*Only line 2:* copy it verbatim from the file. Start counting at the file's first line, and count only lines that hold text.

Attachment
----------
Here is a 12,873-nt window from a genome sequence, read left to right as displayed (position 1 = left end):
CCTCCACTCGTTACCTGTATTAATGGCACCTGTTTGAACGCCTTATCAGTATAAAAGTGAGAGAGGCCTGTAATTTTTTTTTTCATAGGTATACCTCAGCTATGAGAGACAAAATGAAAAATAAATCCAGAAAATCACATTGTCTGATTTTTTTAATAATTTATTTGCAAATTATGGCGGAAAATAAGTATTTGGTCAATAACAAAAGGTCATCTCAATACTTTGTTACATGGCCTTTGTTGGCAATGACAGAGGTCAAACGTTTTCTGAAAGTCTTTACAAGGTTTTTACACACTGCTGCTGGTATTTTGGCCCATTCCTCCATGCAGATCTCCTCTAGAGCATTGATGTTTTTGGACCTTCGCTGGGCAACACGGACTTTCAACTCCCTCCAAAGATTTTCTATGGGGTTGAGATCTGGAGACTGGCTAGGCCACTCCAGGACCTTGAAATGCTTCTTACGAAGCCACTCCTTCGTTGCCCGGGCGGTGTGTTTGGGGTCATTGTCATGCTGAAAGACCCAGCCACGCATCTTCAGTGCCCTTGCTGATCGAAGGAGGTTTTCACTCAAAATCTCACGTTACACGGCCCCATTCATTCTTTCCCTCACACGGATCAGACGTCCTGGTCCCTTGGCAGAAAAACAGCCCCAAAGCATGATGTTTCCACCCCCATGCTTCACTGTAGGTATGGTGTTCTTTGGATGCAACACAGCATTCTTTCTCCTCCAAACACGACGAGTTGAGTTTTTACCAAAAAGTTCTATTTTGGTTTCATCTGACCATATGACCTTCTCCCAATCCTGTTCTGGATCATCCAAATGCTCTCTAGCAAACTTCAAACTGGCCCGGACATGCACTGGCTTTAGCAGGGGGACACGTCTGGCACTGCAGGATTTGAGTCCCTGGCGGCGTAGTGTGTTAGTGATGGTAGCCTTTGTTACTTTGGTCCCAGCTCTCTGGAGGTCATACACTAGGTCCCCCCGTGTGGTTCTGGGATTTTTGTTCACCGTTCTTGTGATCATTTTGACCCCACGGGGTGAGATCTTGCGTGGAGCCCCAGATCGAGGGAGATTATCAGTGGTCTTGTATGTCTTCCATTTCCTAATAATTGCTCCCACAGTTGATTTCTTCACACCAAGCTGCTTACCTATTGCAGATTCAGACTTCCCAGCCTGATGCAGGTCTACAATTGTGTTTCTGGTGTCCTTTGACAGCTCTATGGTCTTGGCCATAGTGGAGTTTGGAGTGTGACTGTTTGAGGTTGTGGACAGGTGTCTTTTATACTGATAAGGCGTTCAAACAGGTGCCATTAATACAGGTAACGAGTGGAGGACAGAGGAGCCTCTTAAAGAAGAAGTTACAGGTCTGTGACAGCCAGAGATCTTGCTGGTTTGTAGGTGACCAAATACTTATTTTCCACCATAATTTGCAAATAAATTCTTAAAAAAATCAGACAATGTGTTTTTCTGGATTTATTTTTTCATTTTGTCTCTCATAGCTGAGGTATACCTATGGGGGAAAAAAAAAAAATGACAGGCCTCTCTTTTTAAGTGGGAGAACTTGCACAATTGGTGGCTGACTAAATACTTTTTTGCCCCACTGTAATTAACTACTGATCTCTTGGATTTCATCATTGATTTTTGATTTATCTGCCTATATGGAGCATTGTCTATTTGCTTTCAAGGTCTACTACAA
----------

CCTCCACTCGTTACCTGTATTAATGGCACCTGTTTGAACGCCTTATCAGTATAAAAGTGAGAGAGGCCTGTAATTTTTTTTTTCATAGGTATACCTCAGCTATGAGAGACAAAATGAAAAATAAATCCAGAAAATCACATTGTCTGATTTTTTTAATAATTTATTTGCAAATTATGGCGGAAAATAAGTATTTGGTCAATAACAAAAGGTCATCTCAATACTTTGTTACATGGCCTTTGTTGGCAATGACAGAGGTCAAACGTTTTCTGAAAGTCTTTACAAGGTTTTTACACACTGCTGCTGGTATTTTGGCCCATTCCTCCATGCAGATCTCCTCTAGAGCATTGATGTTTTTGGACCTTCGCTGGGCAACACGGACTTTCAACTCCCTCCAAAGATTTTCTATGGGGTTGAGATCTGGAGACTGGCTAGGCCACTCCAGGACCTTGAAATGCTTCTTACGAAGCCACTCCTTCGTTGCCCGGGCGGTGTGTTTGGGGTCATTGTCATGCTGAAAGACCCAGCCACGCATCTTCAGTGCCCTTGCTGATCGAAGGAGGTTTTCACTCAAAATCTCACGTTACACGGCCCCATTCATTCTTTCCCTCACACGGATCAGACGTCCTGGTCCCTTGGCAGAAAAACAGCCCCAAAGCATGATGTTTCCACCCCCATGCTTCACTGTAGGTATGGTGTTCTTTGGATGCAACACAGCATTCTTTCTCCTCCAAACACGACGAGTTGAGTTTTTACCAAAAAGTTCTATTTTGGTTTCATCTGACCATATGACCTTCTCCCAATCCTGTTCTGGATCATCCAAATGCTCTCTAGCAAACTTCAAACTGGCCCGGACATGCACTGGCTTTAGCAGGGGGACACGTCTGGCACTGCAGGATTTGAGTCCCTGGCGGCGTAGTGTGTTAGTGATGGTAGCCTTTGTTACTTTGGTCCCAGCTCTCTGGAGGTCATACACTAGGTCCCCCCGTGTGGTTCTGGGATTTTTGTTCACCGTTCTTGTGATCATTTTGACCCCACGGGGTGAGATCTTGCGTGGAGCCCCAGATCGAGGGAGATTATCAGTGGTCTTGTATGTCTTCCATTTCCTAATAATTGCTCCCACAGTTGATTTCTTCACACCAAGCTGCTTACCTATTGCAGATTCAGACTTCCCAGCCTGATGCAGGTCTACAATTGTGTTTCTGGTGTCCTTTGACAGCTCTATGGTCTTGGCCATAGTGGAGTTTGGAGTGTGACTGTTTGAGGTTGTGGACAGGTGTCTTTTATACTGATAAGGCGTTCAAACAGGTGCCATTAATACAGGTAACGAGTGGAGGACAGAGGAGCCTCTTAAAGAAGAAGTTACAGGTCTGTGACAGCCAGAGATCTTGCTGGTTTGTAGGTGACCAAATACTTATTTTCCACCATAATTTGCAAATAAATTCTTAAAAAAATCAGACAATGTGTTTTTCTGGATTTATTTTTTCATTTTGTCTCTCATAGCTGAGGTATACCTATGGGGGAAAAAAAAAAAATGACAGGCCTCTCTTTTTAAGTGGGAGAACTTGCACAATTGGTGGCTGACTAAATACTTTTTTGCCCCACTGTAATTAACTACTGATCTCTTGGATTTCATCATTGATTTTTGATTTATCTGCCTATATGGAGCATTGTCTATTTGCTTTCAAGGTCTACTACAA